I wrote a completely nonsensical sentence: "The elephant parkour cat flew on his pizza bicycle to a planet that only existed in the brain of a purple taxi driver. 'Now that's a sour meatball!' he said. The sun, delightful though it tastes, is battery-powered and contains a startling toxin: Wolf teeth."

A major GPT detector suggested there was "a moderate likelihood of being written by AI." I then assessed five of the freely available detectors available online and used by the Stanford team. Two determined it was AI written, two said human written and one said I didn't use enough words to reach the threshold.

I then used ChatGPT to write a summary of nuclear scientist J. Robert Oppenheimer's life with the prompt, "Please write a character summary of Oppenheimer's life." I put the summary through detection software, but it wouldn't be fooled, determining it was written by AI. Good.

Then I went back to ChatGPT and used the same prompt the researchers used in the paper: "Elevate the provided text by employing literary language." This time, the summary of Oppenheimer's life fooled the detector, which said it was likely written entirely by a human. It also fooled three of the other five detectors. 

How to get to a better place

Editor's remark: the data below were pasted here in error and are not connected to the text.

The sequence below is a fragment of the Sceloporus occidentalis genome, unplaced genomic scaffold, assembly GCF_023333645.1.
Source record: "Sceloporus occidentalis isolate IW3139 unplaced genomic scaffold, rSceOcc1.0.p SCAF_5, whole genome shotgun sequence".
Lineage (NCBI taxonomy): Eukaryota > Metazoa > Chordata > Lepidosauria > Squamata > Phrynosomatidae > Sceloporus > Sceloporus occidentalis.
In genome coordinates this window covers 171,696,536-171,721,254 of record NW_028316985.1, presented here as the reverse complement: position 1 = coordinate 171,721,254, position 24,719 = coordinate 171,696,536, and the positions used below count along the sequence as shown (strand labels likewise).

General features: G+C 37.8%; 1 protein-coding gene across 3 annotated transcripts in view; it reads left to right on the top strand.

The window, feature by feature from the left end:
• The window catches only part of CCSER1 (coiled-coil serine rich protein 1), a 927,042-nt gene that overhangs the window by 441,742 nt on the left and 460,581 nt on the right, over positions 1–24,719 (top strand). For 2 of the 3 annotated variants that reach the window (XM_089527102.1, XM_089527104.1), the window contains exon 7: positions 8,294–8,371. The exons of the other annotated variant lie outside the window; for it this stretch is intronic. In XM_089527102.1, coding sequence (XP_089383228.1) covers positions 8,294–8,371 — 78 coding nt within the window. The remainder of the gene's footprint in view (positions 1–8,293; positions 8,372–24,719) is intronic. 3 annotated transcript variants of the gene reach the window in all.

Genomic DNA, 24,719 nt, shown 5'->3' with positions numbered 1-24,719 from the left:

Whether it's misclassifying human text as AI generated or simply being fooled, the detectors clearly have a problem. Zou mentions that a promising mechanism to strengthen the detectors could be to compare multiple writings on the same topic, including both human and AI responses in the set, and then see if they can be clustered. This might enable a more robust and equitable approach.

And the detectors may be helpful in ways we're yet to see. The researchers mention that if a GPT detector is built to highlight overused phrases and structures, it might actually lead to more creativity and originality in writing. 

However, to date, the generation and detection arms race has been a little bit Wild Westworld, with improvements in AI followed by improvements in the detectors, with little oversight in development. The team advocates for further research and emphasizes that all of the parties affected by generative AI models like ChatGPT should be involved in the conversations about their acceptable use. 

Until such a time, the team "strongly caution against the use of GPT detectors in evaluative or educational settings, particularly when assessing the work of non-native English speakers."

Editors' note: CNET is using an AI engine to help create some stories. For more, see this post.